Tree of Life

4.       First Oil Well, Oil Museum and Jebel Dukhan, and those spaghetti oil pipelines

Five to six kilometers from Tree of Life, below Jebel Dukhan situated the first oil well. As its name suggests, it is the first oil well in the Persian Gulf.  It was operated by Bahrain Petroleum Company. Oil first spurted from this well on 16 October 1931, and the well finally began to blow heads of oil on the morning of 2 June 1932. The initial oil flow rate was 400 barrels per day; by the 1970s the well produced 70,000 bpd, and after that it stabilized at circa 35,000 bpd.

Bahrain was the first place on the Arabian side of the Persian Gulf where oil was discovered, and it coincided with the collapse of the world pearl market (Wikipedia).

First Oil Well and Oil Museum (on the background)

The nearby oil museum – Dar An Naft – (unfortunately closed while we were there; theoretically open from 10-17 on Thurs and Fri) allows you to trace the discovery of what’s become the region’s best-known export. It is said that exhibits at the museum include drilling equipment, photographic history of the oil industry in Bahrain and a working model of an oil rig.

Jabal Dukhan is the highest point in the country. It stands at 134m above mean sea level. It is named The Mountain of Smoke as such because of the haze which often surrounds it on humid days.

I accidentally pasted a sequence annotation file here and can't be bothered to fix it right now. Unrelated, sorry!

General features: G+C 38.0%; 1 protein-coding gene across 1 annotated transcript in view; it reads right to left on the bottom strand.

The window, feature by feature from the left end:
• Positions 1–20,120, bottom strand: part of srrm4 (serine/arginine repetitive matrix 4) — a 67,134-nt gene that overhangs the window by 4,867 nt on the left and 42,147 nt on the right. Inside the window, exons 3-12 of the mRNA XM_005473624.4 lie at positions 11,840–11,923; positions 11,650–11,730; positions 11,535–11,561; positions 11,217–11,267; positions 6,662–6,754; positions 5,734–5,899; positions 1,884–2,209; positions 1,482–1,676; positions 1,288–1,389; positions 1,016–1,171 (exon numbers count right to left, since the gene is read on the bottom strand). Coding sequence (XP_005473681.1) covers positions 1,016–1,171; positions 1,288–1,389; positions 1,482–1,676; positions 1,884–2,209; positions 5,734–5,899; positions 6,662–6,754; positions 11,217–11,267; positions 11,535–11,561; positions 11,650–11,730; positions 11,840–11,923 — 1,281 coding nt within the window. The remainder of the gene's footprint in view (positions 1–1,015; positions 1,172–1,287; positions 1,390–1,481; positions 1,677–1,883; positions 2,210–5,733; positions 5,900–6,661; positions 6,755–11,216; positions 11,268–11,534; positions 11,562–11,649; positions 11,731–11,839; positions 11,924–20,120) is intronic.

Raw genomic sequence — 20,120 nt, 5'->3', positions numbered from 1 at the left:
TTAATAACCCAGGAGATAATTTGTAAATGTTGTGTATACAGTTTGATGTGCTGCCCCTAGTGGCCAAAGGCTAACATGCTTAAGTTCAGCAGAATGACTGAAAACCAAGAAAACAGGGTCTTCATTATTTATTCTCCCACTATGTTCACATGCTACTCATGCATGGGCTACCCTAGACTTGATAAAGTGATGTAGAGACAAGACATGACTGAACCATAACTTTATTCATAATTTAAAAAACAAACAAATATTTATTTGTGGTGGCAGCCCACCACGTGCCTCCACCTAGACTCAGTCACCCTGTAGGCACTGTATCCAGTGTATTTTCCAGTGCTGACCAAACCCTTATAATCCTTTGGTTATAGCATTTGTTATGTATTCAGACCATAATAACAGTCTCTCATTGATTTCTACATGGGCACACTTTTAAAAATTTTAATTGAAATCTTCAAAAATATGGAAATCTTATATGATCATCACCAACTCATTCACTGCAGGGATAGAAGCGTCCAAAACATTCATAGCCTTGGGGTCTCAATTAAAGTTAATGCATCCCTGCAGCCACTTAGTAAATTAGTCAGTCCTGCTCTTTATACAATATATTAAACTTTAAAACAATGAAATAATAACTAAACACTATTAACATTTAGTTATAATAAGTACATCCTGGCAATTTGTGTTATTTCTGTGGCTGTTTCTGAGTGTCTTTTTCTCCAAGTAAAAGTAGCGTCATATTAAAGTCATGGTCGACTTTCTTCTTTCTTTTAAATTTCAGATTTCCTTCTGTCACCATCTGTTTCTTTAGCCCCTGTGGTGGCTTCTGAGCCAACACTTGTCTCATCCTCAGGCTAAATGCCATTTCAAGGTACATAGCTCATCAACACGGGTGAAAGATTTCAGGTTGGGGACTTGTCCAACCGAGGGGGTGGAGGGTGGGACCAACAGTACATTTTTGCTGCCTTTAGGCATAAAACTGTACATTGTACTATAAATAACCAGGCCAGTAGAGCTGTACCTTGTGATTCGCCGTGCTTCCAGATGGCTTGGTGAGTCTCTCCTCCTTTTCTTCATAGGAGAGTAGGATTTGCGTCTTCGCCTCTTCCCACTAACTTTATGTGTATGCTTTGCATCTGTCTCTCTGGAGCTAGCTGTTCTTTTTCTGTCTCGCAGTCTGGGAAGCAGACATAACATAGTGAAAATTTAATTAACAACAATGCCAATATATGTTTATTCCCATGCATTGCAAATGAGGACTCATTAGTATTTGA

An interesting scene in southern Bahrain is to see how oil pipelines laid out like spaghetti ; from the wells that located just few meters beside public roads. These pipelines are also spanned side-by-side with allocated winter camp sites!


–          First Oil Well & Oil Museum: 26 01’38.8”N 50 33’05.5”E

–          Jabal Dukhan: 26 02’20.00”N 50 32’34.8”E

5.       Al Jazayer Beach

The sun has just  set and dark fallen when we finished our tour in Al Areen. Out of curiosity we decided to head southwest to Al Jazayer Beach. Nothing special in this beach; in fact parking lots were without lighting at all although playground and seating areas were provided with flood lightings. Some peoples do jogging and walking and some were barbecuing. Kids played in the playground while I took couple of shots of them, then we enjoyed some snacks and drinks. Good enough to recover after quite a long trip from Qatar.

Visit this beach only if you have much time.

Coordinate: 25 59’37.2”N 50 27’54.6”E (one of the parking lots in Al Jazayer Beach)

Al Jazayer Beach

6.       Bahrain Tower in Causeway

From Al Jazayer Beach I drove my Outlander to Causeway. Go home? No, no, no.  As we missed the Saudi Tower during our arrival we determined to not miss Bahrain Tower. These two towers are high tower restaurants in the border station (commonly known as Passport Island). Well they’re not restaurant per se. It’s just a small counter selling hot tea/coffee and burger like food. So it’s easy to be missed.